In November 2021 the Government appointed administrators for Bulb Energy Limited and provided facilities to cover Bulb's financing needs. This box described how we accounted for transactions with Bulb in our March 2023 forecast.

Following sharp rises in wholesale gas prices in the second half of 2021, a total of 30 energy supply companies have failed. The customers of 29 of these were transferred to other suppliers under OFGEM’s supplier of last resort (SoLR) process. The largest company, Bulb Energy Limited, instead entered the special administration regime (termed the Bulb SAR) in November 2021. The Government provided the Bulb SAR administrators access to a financing facility, largely to cover the operating losses of the Bulb SAR. The ONS has classified the Bulb SAR as a public corporation, but has not yet incorporated it into the public sector finances statistics. It has also classified payments under the financing facility as capital transfers (treated as transfers from government to the private sector during its period in administration, pending Bulb’s reclassification in the statistics).

In December 2022 the administrators reached a deal with Octopus Energy Limited to transfer Bulb’s 1.5 million customers. A second financing facility has been put in place to provide cover for Bulb’s obligations under the sales process. This will mainly cover the costs of purchasing energy on the wholesale markets and runs to the end of March 2023. Pending an ONS decision on transactions under this second facility, we have treated them as capital transfers too.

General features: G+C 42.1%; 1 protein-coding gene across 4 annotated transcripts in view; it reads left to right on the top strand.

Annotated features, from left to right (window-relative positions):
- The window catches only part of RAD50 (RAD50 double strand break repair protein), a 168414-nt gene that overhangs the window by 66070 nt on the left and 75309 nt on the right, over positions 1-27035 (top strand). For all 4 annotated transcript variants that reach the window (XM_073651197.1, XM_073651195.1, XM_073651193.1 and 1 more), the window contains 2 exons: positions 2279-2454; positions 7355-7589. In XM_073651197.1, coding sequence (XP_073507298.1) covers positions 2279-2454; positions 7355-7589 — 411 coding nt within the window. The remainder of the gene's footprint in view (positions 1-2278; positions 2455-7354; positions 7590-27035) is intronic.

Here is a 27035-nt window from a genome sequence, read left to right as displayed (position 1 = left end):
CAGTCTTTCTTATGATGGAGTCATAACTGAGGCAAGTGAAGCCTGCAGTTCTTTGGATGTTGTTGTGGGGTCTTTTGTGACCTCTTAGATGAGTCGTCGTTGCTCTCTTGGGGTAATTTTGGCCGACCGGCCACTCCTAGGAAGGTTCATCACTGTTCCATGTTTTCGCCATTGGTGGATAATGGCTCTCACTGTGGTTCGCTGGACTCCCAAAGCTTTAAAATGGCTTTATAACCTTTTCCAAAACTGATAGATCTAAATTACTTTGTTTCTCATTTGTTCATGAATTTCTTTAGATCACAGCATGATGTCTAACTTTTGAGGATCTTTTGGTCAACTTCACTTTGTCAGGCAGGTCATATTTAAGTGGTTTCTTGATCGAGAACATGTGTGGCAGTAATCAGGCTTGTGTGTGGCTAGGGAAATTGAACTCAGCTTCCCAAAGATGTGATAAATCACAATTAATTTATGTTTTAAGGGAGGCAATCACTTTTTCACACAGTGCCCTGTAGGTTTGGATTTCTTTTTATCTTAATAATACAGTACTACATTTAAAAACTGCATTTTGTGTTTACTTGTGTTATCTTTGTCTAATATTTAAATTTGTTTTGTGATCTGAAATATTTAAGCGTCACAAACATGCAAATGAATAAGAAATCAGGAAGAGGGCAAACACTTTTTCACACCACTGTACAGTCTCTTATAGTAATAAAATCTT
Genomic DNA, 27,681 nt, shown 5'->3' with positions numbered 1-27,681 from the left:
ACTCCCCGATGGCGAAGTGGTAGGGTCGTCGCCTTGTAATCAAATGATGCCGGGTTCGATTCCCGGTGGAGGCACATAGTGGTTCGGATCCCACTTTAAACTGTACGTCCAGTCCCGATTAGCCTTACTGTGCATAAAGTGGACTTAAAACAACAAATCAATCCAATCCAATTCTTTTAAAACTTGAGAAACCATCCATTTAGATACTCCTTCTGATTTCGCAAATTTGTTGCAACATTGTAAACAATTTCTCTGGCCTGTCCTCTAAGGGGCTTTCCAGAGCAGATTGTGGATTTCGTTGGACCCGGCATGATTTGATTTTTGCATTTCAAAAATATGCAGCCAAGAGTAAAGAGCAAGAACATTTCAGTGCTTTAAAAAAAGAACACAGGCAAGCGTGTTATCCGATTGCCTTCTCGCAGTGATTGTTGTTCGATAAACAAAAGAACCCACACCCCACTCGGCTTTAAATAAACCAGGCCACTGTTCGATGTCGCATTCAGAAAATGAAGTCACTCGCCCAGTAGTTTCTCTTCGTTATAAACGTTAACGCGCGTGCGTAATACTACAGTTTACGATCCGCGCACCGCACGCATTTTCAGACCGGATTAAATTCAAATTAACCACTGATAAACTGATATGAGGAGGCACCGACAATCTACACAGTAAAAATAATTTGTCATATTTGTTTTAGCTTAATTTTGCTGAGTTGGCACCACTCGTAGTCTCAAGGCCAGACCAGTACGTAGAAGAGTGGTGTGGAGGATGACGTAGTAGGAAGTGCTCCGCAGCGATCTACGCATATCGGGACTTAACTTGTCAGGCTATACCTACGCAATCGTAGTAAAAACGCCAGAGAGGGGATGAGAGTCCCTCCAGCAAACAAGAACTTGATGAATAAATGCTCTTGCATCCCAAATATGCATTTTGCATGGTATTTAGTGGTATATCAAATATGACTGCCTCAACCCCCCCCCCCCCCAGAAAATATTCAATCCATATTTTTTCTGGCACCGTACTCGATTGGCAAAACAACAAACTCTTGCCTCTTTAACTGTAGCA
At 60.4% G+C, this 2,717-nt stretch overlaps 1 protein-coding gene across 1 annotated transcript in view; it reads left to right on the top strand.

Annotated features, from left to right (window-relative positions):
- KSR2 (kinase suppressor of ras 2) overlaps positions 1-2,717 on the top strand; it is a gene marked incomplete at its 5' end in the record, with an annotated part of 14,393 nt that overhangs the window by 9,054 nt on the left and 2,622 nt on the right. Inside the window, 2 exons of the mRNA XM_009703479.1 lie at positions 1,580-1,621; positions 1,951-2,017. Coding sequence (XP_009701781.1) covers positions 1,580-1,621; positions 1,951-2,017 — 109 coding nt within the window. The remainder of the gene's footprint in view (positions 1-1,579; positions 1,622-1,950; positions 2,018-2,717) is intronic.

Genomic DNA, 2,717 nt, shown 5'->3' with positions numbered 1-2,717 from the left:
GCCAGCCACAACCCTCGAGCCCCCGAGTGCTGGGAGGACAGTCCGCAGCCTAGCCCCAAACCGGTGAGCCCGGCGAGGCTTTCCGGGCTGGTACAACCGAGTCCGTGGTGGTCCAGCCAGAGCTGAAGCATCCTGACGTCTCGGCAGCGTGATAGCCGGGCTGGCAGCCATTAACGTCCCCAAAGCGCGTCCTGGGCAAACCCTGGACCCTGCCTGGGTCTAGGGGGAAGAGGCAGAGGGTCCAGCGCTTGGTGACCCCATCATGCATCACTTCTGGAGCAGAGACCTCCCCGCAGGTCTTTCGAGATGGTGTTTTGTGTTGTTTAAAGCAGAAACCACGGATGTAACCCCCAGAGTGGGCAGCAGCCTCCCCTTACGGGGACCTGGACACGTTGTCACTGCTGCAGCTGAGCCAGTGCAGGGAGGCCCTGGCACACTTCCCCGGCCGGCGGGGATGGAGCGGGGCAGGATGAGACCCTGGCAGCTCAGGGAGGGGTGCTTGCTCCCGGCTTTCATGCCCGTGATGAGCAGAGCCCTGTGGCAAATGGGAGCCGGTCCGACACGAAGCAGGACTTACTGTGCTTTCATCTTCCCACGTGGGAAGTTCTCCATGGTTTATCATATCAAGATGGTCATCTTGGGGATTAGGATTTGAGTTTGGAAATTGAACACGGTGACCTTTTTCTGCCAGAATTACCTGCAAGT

In our November forecast we included a total of £6.5 billion in capital transfers from government under these two facilities: £2.0 billion for the first facility (split roughly evenly across 2021-22 and 2022-23) and £4.5 billion for the second facility. In this forecast we have revised both estimates down. For the first facility, we have reduced transfers to £1.1 billion up to March 2023. There will be further transfers to and from the Bulb SAR before the SAR order ends, but we do not expect these to be material. For the second facility, the Government has reduced the allotted sum for the facility to purchase energy from wholesale markets from £4.5 to £2.9 billion as wholesale energy prices have dropped. This represents an upper limit for these payments, and we have assumed an underspend of £1.0 billion, meaning we expect payments under this facility to total £1.9 billion and total gross payments to the Bulb SAR to be £3.0 billion.

The money made available under the Government’s second facility is used to purchase energy on the wholesale markets. This energy will then be sold to the former Bulb customers at prices close to the Ofgem price cap. The proceeds from these sales will ultimately be returned to government at some point between September 2024 and September 2025, and the amount to be returned is uncertain. So, as we only record transactions when there is sufficient certainty about their size and timing, we have not included any estimates in this forecast. More details are likely to be forthcoming before our next forecast so we will revisit these assumptions again then.

It is possible that government will recoup its outgoings via this payment – indeed Octopus is quoted as stating this will result in a profit for government of around £1.2 billion a This would mean the government essentially breaks even across both financing facilities. And the Government has stated its intention that the Bulb SAR will ultimately be fiscally neutral.b This would involve recouping any remaining shortfall by issuing a ‘shortfall direction’ under the Energy Act 2011, which would place a levy on the energy supply industry. Any such decision will only be reflected in our forecasts after it has been made.

This box was originally published in Economic and fiscal outlook – March 2023

a Financial Times, Rival UK power groups slam interest-free loans in Bulb rescue, March 2023.
b UK Parliament, Bulb Energy, Question for Department of Business, Energy and Industrial Strategy, November 2022.